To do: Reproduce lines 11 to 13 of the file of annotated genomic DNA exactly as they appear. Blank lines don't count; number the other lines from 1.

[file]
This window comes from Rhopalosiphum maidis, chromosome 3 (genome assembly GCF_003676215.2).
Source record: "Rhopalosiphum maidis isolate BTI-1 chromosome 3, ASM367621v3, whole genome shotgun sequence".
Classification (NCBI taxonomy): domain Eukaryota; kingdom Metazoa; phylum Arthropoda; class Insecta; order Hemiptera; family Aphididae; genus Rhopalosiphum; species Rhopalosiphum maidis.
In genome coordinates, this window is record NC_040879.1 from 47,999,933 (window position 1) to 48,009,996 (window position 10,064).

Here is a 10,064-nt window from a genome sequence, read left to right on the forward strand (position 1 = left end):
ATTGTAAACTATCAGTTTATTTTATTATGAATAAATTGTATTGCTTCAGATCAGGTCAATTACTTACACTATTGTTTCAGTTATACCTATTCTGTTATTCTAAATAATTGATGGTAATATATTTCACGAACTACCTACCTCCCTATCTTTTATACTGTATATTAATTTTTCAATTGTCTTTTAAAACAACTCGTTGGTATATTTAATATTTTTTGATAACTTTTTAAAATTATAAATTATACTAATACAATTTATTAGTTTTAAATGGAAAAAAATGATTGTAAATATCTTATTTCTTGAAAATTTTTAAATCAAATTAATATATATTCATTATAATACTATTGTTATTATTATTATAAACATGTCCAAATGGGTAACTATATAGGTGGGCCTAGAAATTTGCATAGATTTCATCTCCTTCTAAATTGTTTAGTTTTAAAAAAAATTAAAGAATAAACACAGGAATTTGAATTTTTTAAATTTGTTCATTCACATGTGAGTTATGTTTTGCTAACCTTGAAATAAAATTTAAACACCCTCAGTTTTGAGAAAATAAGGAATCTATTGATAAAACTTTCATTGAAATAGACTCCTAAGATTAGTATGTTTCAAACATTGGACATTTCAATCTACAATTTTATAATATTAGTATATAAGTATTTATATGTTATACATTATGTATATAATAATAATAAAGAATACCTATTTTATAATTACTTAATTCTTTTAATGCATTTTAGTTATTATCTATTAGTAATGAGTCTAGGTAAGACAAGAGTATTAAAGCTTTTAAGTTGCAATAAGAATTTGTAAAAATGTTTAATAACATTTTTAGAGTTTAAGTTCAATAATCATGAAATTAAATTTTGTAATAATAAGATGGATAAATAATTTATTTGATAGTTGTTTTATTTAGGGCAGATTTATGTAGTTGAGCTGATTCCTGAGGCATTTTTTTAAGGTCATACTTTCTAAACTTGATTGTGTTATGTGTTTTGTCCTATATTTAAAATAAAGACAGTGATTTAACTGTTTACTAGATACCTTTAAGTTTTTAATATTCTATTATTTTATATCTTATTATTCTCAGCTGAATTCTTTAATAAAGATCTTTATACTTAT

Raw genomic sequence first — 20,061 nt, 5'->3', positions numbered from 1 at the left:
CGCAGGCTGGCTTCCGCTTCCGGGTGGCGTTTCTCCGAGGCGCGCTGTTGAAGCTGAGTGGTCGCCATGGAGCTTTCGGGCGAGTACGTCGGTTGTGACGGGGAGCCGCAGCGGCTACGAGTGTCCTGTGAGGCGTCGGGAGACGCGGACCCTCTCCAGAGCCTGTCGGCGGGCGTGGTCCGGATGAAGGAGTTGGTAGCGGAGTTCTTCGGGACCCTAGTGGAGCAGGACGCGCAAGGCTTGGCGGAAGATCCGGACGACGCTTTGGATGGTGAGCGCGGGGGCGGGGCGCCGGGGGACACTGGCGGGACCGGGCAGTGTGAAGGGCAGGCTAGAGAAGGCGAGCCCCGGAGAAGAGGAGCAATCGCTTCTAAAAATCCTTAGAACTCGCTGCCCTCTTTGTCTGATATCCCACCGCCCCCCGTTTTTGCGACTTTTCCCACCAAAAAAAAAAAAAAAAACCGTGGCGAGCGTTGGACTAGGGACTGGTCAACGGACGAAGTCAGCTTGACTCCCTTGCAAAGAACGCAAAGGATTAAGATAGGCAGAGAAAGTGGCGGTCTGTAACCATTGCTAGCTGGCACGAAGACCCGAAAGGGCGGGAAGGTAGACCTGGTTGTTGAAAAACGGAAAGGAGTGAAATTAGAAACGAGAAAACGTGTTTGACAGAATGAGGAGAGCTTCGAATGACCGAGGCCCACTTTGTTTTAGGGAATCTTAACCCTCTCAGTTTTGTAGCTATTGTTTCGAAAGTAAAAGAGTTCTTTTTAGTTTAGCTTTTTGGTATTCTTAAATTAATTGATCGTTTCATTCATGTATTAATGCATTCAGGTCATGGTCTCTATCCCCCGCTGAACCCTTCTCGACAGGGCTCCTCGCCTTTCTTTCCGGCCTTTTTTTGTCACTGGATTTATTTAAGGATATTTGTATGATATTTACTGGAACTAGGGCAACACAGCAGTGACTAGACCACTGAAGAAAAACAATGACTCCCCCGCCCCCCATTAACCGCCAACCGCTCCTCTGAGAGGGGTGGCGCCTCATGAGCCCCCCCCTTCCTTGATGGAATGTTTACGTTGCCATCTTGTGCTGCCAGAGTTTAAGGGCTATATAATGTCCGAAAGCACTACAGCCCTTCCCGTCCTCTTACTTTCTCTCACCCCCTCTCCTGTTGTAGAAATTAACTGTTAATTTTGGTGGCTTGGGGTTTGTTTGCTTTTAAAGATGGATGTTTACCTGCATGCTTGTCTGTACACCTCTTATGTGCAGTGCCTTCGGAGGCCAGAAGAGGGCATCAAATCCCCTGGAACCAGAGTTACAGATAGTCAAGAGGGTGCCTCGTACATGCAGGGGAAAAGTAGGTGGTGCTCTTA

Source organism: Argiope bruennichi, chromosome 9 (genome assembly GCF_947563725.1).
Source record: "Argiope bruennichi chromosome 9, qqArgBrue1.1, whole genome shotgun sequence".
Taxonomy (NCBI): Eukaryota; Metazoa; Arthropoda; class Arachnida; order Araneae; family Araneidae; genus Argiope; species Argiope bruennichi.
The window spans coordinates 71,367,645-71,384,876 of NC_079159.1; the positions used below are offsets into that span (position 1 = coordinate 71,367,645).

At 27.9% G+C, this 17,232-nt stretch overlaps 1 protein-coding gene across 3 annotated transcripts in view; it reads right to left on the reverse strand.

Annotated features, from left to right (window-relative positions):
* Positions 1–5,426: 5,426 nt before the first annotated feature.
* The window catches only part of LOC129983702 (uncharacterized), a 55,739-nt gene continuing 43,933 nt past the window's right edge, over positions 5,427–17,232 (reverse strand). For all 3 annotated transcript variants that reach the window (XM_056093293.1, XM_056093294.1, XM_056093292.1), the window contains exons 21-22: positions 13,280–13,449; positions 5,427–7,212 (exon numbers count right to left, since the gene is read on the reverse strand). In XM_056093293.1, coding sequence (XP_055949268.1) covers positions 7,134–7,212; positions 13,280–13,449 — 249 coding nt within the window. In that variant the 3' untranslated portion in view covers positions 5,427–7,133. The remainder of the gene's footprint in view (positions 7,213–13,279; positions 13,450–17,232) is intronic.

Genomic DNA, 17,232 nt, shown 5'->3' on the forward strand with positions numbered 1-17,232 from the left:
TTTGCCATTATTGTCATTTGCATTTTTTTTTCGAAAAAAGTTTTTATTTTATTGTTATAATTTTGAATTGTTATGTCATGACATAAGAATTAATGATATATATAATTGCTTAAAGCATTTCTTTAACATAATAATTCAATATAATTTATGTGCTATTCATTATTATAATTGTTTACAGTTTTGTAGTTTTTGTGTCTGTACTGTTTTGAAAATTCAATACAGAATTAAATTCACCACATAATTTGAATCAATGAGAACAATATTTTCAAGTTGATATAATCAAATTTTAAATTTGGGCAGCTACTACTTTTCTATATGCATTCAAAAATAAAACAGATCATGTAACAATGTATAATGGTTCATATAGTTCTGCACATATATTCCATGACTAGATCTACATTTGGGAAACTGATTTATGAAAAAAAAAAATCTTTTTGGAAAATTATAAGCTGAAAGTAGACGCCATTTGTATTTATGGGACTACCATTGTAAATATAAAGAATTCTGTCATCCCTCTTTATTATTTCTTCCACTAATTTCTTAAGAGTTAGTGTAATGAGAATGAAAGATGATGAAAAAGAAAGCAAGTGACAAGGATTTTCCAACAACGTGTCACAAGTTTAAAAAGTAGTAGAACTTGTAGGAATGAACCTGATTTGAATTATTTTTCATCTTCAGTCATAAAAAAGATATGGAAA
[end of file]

Taxonomy (NCBI): Eukaryota; Metazoa; Arthropoda; class Arachnida; order Araneae; family Araneidae; genus Argiope; species Argiope bruennichi.
The window spans coordinates 71,367,645-71,384,876 of NC_079159.1; the positions used below are offsets into that span (position 1 = coordinate 71,367,645).

At 27.9% G+C, this 17,232-nt stretch overlaps 1 protein-coding gene across 3 annotated transcripts in view; it reads right to left on the reverse strand.